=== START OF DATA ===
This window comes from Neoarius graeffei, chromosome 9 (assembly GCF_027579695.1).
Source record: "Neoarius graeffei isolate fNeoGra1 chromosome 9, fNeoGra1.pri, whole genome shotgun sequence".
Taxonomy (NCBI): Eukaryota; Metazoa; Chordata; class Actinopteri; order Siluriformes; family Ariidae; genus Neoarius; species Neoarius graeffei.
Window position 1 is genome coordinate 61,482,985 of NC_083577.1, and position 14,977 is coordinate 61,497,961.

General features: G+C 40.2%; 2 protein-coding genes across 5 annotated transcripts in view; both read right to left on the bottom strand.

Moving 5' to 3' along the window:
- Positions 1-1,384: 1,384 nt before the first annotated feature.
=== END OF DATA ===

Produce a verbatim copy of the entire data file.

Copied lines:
This window comes from Neoarius graeffei, chromosome 9 (assembly GCF_027579695.1).
Source record: "Neoarius graeffei isolate fNeoGra1 chromosome 9, fNeoGra1.pri, whole genome shotgun sequence".
Taxonomy (NCBI): Eukaryota; Metazoa; Chordata; class Actinopteri; order Siluriformes; family Ariidae; genus Neoarius; species Neoarius graeffei.
Window position 1 is genome coordinate 61,482,985 of NC_083577.1, and position 14,977 is coordinate 61,497,961.

General features: G+C 40.2%; 2 protein-coding genes across 5 annotated transcripts in view; both read right to left on the bottom strand.

Moving 5' to 3' along the window:
- Positions 1-1,384: 1,384 nt before the first annotated feature.